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It’s time for Washington to act on military pay, benefits reform

Greg Nash

The headline states the case with stark clarity: “The 20-Year Military Retirement System Needs Reform.” The report, prepared by a government watchdog agency, argues that the existing military retirement system does a poor job of attracting and retaining the best quality personnel, and should be reformed to better reflect the force’s contemporary realities.

Here’s the kicker: The report was issued in 1978 by the General Accounting Office (GAO, known today as the Government Accountability Office). Nearly four decades later, the problems outlined then have grown more acute and the need for reform more pressing.

{mosads}Which is why the recent final report of the Military Compensation and Retirement Modernization Commission (MCRMC) is so important. This comprehensive 300-page document lays out a roadmap to responsibly reforming compensation, retirement and healthcare benefits for military personnel — and Congress should act on the recommendations.

It’s difficult to overstate how unsustainable the current system has become. A recent study by the nonpartisan Center for a New American Security shows how military compensation has risen steadily for the last quarter-century, while the number of personnel has fallen. According to the Center, the Department of Defense now spends almost three times as much on compensation per service member as it did at the end of the Cold War — with compensation, retirement and healthcare costs now the largest portion of our defense budget.

The enormous costs of retirement and health benefits are placing urgent budgetary pressure on the military. With each passing budget cycle, America’s armed forces look less like a lean-and-mean combat force and more like a health and retirement benefits organization that also fights wars. DOD benefits and bureaucracy have grown, while modernization and force structure have suffered. 

The existing system is also highly inequitable, with military retirement benefits only available to those who serve 20 years. Those who serve a shorter term — even with multiple combat tours — receive nothing. Today, 83 percent of service personnel depart the military with no form of severance pay. The top-heavy system is out of touch with the current realities of our all-volunteer force, as the DOD competes with much more flexible retirement plans available in the private sector.

Meanwhile, despite an ever-expanding federal budget, military funding is unlikely to stabilize in the foreseeable future, thanks to mandatory cuts under the ill-advised sequester. America’s growing national debt further increases budgetary pressures. These dynamics, along with an increasingly dangerous world, mean that each defense dollar must be spent wisely and strategically.

In contrast to the defense sequester and Ryan-Murray budget of 2014, the MCRMC made a concerted effort not to slash personnel spending, but instead to approach reform in a way that makes the system work better for everyone. How? By grandfathering current beneficiaries and retirees, while empowering future military personnel and their families with more and better options, particularly in the areas of retirement and health benefits.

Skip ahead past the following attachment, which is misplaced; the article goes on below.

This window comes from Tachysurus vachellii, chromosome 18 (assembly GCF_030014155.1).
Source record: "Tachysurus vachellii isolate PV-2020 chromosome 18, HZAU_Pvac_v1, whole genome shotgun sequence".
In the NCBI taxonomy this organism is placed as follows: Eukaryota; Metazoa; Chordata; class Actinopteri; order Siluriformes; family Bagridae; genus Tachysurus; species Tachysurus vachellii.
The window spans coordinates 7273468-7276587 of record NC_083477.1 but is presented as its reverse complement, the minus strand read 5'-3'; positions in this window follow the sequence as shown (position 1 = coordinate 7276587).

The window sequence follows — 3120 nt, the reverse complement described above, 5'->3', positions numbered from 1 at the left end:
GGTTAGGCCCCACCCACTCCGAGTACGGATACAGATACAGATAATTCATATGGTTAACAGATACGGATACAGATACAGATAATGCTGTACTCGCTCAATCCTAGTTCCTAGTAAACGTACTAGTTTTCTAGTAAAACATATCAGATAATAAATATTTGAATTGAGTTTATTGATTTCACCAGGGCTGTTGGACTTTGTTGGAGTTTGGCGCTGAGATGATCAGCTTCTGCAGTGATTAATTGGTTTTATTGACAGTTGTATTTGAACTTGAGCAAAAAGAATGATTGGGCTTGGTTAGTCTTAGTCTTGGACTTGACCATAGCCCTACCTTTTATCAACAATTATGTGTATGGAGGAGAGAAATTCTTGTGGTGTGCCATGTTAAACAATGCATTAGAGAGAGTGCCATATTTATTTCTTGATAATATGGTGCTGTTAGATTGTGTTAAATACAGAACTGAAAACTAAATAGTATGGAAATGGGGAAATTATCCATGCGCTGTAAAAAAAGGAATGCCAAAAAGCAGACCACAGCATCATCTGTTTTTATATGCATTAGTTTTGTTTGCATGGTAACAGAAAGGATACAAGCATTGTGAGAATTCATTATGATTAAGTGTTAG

Among the best reforms is the establishment of a 401(k)-style savings plan, with matching federal contributions, that provides troops who leave before 20 years with portable and flexible retirement savings. At the same time, the MCRMC recommends preserving a 20-year defined benefit plan, but with the option to defer the annuity until retirement age (65+) and instead take a lump-sum payment upon military retirement that is equivalent to several years’ base salary. Military retirees could use this lump sum to build a home, start a business, transition to new career or invest for the future.

Either way, both the 20-year retiree and the eight-year staff sergeant are taken care of — and both are afforded options for the next chapter of their lives.

Similarly, military health benefits would be bolstered by a plan that offers greater choice and flexibility by allowing military retirees, active-duty personnel and their families to choose among commercially available insurance policies that are specially tailored for military families.

These reforms will streamline the pay and benefits system while protecting the quality of life of currently serving personnel and military retirees. They also ensure, as any reforms must, that the all-volunteer force can recruit and retain the very best, while maintaining a high level of morale and readiness.

The MCRMC report has its critics, many of whom have an incentive to protect the existing system. But the goal cannot be to protect the status quo; the goal should be to ensure the system is tailored for today’s all-volunteer force, improves overall readiness and allows the DOD to focus more resources on war-fighting capabilities.

But what about the explosion of nondefense mandatory spending programs? Or generous, and unsustainable, civilian federal retirement pensions? I certainly concur that these must be addressed immediately, and preferably first. But the existence of other federal government spending excesses does not mean defense reform should not be pursued. Aggressive spending reforms must be pursued across the board, but the military, as always, should lead the way — for its own good.

If the United States hopes to maintain the most powerful military in the world, and recruit and retain America’s best, the status quo is unsustainable and irresponsible. The thoughtful reform proposals presented by the MCRMC are a big step in the right direction.

Hegseth is CEO of Concerned Veterans for America. A U.S Army infantry veteran, he served tours in Afghanistan, Iraq and Guantánamo Bay.

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